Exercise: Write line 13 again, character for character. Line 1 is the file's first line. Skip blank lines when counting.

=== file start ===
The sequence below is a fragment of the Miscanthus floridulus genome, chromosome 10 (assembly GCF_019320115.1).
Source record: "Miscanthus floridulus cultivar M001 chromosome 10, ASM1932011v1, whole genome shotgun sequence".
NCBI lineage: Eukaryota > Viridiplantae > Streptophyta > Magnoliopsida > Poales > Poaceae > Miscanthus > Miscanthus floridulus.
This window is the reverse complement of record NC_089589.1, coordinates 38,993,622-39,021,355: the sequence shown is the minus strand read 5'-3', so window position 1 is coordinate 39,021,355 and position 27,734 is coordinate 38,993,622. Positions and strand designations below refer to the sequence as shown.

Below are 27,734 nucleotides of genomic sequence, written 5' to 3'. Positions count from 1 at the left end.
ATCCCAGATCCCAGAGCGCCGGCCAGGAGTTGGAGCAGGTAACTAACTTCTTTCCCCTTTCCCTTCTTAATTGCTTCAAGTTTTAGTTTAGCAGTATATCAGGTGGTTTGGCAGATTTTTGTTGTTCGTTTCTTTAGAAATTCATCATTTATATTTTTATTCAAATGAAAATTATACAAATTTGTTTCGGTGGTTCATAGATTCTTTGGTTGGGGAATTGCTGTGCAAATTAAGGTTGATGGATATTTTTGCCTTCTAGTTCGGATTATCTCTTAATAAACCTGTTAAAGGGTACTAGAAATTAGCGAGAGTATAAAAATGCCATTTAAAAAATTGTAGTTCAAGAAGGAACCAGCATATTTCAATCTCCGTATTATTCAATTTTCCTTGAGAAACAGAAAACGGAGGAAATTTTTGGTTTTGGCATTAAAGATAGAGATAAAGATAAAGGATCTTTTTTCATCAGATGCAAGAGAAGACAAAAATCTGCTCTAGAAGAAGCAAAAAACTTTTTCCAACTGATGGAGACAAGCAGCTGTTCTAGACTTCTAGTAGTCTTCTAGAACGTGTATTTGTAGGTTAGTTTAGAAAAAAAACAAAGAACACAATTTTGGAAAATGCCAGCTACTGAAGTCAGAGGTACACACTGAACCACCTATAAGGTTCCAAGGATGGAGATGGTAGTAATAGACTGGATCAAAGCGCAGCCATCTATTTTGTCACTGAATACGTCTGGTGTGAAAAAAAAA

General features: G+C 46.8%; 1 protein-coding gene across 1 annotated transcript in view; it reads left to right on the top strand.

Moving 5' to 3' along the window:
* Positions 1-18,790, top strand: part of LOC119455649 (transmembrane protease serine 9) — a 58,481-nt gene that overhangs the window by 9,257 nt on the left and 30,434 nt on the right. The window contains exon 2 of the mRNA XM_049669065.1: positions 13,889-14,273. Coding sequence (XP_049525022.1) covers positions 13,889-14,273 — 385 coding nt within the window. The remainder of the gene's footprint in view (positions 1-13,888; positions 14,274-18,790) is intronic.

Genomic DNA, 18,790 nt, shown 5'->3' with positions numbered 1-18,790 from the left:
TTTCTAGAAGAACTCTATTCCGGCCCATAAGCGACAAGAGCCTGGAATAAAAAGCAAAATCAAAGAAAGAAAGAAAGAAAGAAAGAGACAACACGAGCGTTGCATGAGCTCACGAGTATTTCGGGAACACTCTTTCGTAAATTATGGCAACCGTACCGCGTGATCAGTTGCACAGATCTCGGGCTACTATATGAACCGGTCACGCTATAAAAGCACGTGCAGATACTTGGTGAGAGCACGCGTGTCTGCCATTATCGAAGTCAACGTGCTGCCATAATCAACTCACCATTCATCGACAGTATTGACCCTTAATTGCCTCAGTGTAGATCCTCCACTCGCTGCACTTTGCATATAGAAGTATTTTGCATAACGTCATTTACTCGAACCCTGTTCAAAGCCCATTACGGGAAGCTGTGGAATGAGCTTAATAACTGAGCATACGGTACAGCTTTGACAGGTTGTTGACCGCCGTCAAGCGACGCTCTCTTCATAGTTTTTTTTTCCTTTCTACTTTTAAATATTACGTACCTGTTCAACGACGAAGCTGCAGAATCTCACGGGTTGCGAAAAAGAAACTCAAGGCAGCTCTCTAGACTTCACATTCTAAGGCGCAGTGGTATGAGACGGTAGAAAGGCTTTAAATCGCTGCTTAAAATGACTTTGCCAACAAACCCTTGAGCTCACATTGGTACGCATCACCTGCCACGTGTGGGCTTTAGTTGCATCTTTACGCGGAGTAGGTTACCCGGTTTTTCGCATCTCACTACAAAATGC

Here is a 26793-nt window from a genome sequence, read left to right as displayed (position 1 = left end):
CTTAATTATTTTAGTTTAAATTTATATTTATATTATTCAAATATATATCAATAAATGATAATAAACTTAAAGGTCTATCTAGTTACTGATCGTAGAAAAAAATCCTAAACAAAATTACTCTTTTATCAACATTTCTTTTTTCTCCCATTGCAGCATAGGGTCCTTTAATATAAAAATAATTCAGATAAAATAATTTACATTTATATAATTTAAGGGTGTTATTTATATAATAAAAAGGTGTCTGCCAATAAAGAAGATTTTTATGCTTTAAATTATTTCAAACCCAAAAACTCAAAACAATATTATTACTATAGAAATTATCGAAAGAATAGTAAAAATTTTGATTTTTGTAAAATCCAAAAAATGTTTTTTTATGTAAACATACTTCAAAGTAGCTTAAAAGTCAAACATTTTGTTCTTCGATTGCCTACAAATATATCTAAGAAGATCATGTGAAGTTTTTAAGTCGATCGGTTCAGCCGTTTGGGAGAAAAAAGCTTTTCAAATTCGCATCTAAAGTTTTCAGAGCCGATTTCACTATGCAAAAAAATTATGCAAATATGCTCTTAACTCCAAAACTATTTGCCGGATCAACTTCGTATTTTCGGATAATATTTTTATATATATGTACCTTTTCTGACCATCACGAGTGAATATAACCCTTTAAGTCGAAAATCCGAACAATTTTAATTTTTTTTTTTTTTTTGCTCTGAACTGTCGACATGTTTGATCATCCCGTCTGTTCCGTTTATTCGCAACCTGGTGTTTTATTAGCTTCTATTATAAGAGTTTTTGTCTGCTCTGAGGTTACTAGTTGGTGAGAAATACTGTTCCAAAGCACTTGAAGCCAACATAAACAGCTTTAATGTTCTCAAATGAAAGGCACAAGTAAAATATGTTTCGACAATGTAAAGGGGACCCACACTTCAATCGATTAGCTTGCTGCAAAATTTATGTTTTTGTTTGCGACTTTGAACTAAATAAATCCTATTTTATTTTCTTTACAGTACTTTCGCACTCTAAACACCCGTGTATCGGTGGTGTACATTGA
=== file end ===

CTTAATTATTTTAGTTTAAATTTATATTTATATTATTCAAATATATATCAATAAATGATAATAAACTTAAAGGTCTATCTAGTTACTGATCGTAGAAAAAAATCCTAAACAAAATTACTCTTTTATCAACATTTCTTTTTTCTCCCATTGCAGCATAGGGTCCTTTAATATAAAAATAATTCAGATAAAATAATTTACATTTATATAATTTAAGGGTGTTATTTATATAATAAAAAGGTGTCTGCCAATAAAGAAGATTTTTATGCTTTAAATTATTTCAAACCCAAAAACTCAAAACAATATTATTACTATAGAAATTATCGAAAGAATAGTAAAAATTTTGATTTTTGTAAAATCCAAAAAATGTTTTTTTATGTAAACATACTTCAAAGTAGCTTAAAAGTCAAACATTTTGTTCTTCGATTGCCTACAAATATATCTAAGAAGATCATGTGAAGTTTTTAAGTCGATCGGTTCAGCCGTTTGGGAGAAAAAAGCTTTTCAAATTCGCATCTAAAGTTTTCAGAGCCGATTTCACTATGCAAAAAAATTATGCAAATATGCTCTTAACTCCAAAACTATTTGCCGGATCAACTTCGTATTTTCGGATAATATTTTTATATATATGTACCTTTTCTGACCATCACGAGTGAATATAACCCTTTAAGTCGAAAATCCGAACAATTTTAATTTTTTTTTTTTTTTTGCTCTGAACTGTCGACATGTTTGATCATCCCGTCTGTTCCGTTTATTCGCAACCTGGTGTTTTATTAGCTTCTATTATAAGAGTTTTTGTCTGCTCTGAGGTTACTAGTTGGTGAGAAATACTGTTCCAAAGCACTTGAAGCCAACATAAACAGCTTTAATGTTCTCAAATGAAAGGCACAAGTAAAATATGTTTCGACAATGTAAAGGGGACCCACACTTCAATCGATTAGCTTGCTGCAAAATTTATGTTTTTGTTTGCGACTTTGAACTAAATAAATCCTATTTTATTTTCTTTACAGTACTTTCGCACTCTAAACACCCGTGTATCGGTGGTGTACATTGA